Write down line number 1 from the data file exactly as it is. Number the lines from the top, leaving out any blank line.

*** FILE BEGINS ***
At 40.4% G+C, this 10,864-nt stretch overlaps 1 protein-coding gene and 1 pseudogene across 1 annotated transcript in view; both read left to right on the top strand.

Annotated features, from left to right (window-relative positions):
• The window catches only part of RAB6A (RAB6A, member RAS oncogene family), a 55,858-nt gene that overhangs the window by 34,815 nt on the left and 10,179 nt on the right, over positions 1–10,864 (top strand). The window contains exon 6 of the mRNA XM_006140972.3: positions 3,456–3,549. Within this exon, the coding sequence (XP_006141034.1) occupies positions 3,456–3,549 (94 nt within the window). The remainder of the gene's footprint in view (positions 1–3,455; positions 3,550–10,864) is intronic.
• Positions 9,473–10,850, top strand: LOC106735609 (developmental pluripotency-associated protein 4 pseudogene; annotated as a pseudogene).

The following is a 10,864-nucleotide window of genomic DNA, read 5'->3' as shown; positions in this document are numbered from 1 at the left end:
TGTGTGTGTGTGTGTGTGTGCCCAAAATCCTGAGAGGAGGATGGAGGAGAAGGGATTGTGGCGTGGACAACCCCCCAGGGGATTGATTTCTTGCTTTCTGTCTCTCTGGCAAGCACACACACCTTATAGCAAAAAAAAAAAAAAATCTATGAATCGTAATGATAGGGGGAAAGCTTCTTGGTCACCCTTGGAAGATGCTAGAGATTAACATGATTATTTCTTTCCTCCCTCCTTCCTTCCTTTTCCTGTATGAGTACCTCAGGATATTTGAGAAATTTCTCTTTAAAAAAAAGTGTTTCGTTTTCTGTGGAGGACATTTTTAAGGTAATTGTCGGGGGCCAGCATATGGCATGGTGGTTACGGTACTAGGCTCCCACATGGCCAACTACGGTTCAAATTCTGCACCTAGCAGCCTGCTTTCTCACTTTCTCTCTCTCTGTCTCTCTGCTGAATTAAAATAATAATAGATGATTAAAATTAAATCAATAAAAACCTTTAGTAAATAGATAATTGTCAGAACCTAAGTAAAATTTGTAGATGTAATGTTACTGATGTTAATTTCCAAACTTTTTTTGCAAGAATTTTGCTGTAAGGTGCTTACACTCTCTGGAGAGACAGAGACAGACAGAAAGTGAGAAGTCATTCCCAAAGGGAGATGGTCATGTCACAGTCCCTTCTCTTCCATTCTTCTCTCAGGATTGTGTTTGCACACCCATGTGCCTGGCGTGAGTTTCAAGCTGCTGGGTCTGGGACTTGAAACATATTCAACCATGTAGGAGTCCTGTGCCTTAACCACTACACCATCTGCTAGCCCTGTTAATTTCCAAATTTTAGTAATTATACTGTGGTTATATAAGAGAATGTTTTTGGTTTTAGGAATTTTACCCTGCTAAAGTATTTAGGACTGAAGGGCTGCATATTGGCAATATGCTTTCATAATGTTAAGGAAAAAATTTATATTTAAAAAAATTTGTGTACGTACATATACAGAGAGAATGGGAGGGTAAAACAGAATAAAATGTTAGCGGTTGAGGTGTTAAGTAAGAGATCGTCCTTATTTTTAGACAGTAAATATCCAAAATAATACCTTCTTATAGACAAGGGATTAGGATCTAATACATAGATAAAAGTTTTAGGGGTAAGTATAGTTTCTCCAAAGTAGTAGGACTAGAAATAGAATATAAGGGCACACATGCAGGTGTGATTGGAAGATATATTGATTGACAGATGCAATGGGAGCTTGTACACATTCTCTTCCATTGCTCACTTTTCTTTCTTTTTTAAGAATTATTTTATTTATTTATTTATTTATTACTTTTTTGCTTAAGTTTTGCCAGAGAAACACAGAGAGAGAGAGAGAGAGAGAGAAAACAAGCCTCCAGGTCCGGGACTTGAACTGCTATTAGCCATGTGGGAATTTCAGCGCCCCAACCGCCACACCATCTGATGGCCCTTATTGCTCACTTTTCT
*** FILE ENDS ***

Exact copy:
At 40.4% G+C, this 10,864-nt stretch overlaps 1 protein-coding gene and 1 pseudogene across 1 annotated transcript in view; both read left to right on the top strand.